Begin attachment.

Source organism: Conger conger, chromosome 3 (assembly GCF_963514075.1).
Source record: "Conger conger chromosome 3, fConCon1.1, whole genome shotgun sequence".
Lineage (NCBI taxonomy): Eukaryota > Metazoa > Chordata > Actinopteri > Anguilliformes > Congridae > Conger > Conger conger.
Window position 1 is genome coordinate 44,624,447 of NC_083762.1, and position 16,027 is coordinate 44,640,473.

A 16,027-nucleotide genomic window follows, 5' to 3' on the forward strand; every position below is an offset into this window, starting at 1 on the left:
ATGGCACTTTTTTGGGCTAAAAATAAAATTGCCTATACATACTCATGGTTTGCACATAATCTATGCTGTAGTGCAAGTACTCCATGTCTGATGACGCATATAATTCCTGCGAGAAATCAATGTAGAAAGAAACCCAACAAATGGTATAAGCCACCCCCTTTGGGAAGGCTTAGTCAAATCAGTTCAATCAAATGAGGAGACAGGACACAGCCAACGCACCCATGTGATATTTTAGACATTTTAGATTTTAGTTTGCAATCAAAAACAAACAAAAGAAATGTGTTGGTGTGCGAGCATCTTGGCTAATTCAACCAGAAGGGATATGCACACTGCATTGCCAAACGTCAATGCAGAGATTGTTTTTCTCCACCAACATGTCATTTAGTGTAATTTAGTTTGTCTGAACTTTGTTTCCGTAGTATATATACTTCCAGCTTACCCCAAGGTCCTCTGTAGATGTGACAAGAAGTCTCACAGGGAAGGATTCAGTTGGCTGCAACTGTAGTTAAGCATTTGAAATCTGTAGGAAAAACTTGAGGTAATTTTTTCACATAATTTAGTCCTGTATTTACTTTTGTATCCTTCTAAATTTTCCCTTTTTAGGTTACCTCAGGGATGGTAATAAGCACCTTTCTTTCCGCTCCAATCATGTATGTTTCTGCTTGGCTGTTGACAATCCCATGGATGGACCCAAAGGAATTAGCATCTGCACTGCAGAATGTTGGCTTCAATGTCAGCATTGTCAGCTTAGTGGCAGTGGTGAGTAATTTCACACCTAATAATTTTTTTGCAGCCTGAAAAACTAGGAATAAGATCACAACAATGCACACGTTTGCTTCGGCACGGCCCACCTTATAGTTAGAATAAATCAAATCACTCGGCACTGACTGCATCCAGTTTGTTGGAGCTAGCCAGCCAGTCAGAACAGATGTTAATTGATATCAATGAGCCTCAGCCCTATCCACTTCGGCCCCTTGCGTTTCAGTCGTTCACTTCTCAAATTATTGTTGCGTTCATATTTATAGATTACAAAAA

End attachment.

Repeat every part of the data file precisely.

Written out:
Source organism: Conger conger, chromosome 3 (assembly GCF_963514075.1).
Source record: "Conger conger chromosome 3, fConCon1.1, whole genome shotgun sequence".
Lineage (NCBI taxonomy): Eukaryota > Metazoa > Chordata > Actinopteri > Anguilliformes > Congridae > Conger > Conger conger.
Window position 1 is genome coordinate 44,624,447 of NC_083762.1, and position 16,027 is coordinate 44,640,473.

A 16,027-nucleotide genomic window follows, 5' to 3' on the forward strand; every position below is an offset into this window, starting at 1 on the left:
ATGGCACTTTTTTGGGCTAAAAATAAAATTGCCTATACATACTCATGGTTTGCACATAATCTATGCTGTAGTGCAAGTACTCCATGTCTGATGACGCATATAATTCCTGCGAGAAATCAATGTAGAAAGAAACCCAACAAATGGTATAAGCCACCCCCTTTGGGAAGGCTTAGTCAAATCAGTTCAATCAAATGAGGAGACAGGACACAGCCAACGCACCCATGTGATATTTTAGACATTTTAGATTTTAGTTTGCAATCAAAAACAAACAAAAGAAATGTGTTGGTGTGCGAGCATCTTGGCTAATTCAACCAGAAGGGATATGCACACTGCATTGCCAAACGTCAATGCAGAGATTGTTTTTCTCCACCAACATGTCATTTAGTGTAATTTAGTTTGTCTGAACTTTGTTTCCGTAGTATATATACTTCCAGCTTACCCCAAGGTCCTCTGTAGATGTGACAAGAAGTCTCACAGGGAAGGATTCAGTTGGCTGCAACTGTAGTTAAGCATTTGAAATCTGTAGGAAAAACTTGAGGTAATTTTTTCACATAATTTAGTCCTGTATTTACTTTTGTATCCTTCTAAATTTTCCCTTTTTAGGTTACCTCAGGGATGGTAATAAGCACCTTTCTTTCCGCTCCAATCATGTATGTTTCTGCTTGGCTGTTGACAATCCCATGGATGGACCCAAAGGAATTAGCATCTGCACTGCAGAATGTTGGCTTCAATGTCAGCATTGTCAGCTTAGTGGCAGTGGTGAGTAATTTCACACCTAATAATTTTTTTGCAGCCTGAAAAACTAGGAATAAGATCACAACAATGCACACGTTTGCTTCGGCACGGCCCACCTTATAGTTAGAATAAATCAAATCACTCGGCACTGACTGCATCCAGTTTGTTGGAGCTAGCCAGCCAGTCAGAACAGATGTTAATTGATATCAATGAGCCTCAGCCCTATCCACTTCGGCCCCTTGCGTTTCAGTCGTTCACTTCTCAAATTATTGTTGCGTTCATATTTATAGATTACAAAAA